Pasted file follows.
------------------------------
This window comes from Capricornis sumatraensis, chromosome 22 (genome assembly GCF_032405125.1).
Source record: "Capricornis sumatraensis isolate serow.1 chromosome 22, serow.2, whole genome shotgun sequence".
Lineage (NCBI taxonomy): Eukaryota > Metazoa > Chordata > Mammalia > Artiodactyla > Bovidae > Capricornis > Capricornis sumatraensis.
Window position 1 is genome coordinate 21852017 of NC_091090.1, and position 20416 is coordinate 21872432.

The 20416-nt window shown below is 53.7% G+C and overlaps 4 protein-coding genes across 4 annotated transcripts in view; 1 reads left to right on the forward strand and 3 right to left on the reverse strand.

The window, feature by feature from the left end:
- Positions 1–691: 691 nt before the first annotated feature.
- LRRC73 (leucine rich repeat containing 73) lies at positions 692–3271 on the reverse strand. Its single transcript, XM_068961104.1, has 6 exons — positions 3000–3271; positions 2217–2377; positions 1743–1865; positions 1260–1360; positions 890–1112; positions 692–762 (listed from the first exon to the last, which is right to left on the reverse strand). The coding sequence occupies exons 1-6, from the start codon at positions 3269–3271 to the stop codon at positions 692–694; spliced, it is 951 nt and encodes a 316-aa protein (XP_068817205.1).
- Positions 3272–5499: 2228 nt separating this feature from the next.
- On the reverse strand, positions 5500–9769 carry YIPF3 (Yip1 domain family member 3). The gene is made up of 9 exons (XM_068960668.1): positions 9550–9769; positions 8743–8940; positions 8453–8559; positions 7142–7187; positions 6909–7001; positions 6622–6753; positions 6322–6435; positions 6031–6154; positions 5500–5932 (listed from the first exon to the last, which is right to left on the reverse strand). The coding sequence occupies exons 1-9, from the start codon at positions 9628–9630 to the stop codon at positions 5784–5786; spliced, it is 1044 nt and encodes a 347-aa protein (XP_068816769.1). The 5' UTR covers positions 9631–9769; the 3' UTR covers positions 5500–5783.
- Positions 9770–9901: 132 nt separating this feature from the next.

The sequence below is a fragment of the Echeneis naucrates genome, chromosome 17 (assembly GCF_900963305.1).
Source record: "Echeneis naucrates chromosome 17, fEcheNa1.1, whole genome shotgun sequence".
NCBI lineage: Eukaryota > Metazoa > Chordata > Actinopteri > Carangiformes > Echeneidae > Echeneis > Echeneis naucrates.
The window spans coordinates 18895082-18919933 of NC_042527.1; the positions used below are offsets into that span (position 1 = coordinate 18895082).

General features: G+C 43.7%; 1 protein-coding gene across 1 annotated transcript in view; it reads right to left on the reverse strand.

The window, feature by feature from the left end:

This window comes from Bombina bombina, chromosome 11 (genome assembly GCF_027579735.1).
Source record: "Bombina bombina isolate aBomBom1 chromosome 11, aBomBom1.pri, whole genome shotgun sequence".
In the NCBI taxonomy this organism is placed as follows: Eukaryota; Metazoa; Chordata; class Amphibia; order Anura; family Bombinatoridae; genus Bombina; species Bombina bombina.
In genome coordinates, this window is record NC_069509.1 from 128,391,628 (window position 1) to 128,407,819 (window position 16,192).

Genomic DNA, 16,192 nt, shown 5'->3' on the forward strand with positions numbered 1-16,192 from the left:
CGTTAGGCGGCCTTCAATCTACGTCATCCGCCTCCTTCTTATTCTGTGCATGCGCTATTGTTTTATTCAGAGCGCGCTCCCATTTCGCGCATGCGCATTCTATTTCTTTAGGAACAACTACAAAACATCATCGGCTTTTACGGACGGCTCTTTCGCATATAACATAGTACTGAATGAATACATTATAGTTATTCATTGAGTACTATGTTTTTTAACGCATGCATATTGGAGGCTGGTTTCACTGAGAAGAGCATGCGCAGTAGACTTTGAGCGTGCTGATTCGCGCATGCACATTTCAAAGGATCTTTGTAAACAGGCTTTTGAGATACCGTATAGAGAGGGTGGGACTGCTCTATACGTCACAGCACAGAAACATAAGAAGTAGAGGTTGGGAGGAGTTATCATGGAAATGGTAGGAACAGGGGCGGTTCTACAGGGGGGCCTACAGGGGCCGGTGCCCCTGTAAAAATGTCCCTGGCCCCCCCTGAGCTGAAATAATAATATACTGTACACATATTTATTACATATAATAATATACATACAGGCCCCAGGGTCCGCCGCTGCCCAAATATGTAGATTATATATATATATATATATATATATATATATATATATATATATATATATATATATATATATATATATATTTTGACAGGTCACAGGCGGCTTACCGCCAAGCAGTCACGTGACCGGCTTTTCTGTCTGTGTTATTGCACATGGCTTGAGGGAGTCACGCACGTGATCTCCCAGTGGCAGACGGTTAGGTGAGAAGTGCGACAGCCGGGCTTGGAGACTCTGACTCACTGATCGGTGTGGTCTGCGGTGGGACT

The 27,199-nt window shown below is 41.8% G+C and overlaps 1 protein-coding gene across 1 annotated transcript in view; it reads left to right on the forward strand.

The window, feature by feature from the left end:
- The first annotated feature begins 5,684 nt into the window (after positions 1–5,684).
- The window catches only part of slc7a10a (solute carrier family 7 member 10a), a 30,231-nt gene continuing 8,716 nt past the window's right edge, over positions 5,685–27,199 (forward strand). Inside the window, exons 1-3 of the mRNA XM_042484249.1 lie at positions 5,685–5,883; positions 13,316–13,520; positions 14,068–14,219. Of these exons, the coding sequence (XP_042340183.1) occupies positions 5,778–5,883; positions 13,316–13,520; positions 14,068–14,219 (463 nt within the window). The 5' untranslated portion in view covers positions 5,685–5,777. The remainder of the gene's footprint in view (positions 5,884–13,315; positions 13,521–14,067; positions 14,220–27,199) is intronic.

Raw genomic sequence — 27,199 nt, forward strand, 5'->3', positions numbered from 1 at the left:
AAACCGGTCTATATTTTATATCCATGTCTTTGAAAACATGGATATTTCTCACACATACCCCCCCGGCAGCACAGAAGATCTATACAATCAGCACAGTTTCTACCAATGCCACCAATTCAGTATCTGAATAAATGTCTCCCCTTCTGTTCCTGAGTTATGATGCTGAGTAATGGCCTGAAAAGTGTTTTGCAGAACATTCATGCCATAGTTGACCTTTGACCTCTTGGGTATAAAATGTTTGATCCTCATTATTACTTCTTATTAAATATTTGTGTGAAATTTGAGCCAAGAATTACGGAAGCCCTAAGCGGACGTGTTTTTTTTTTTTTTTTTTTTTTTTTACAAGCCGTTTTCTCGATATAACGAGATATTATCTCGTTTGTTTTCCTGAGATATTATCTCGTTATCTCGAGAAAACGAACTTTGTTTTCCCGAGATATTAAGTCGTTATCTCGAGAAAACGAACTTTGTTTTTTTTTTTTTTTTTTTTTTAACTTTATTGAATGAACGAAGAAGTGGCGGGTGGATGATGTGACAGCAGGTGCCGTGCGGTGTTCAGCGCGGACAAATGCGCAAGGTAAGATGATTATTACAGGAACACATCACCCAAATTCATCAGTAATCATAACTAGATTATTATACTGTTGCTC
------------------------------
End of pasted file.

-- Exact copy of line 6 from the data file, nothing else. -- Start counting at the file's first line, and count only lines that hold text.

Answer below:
The window, feature by feature from the left end: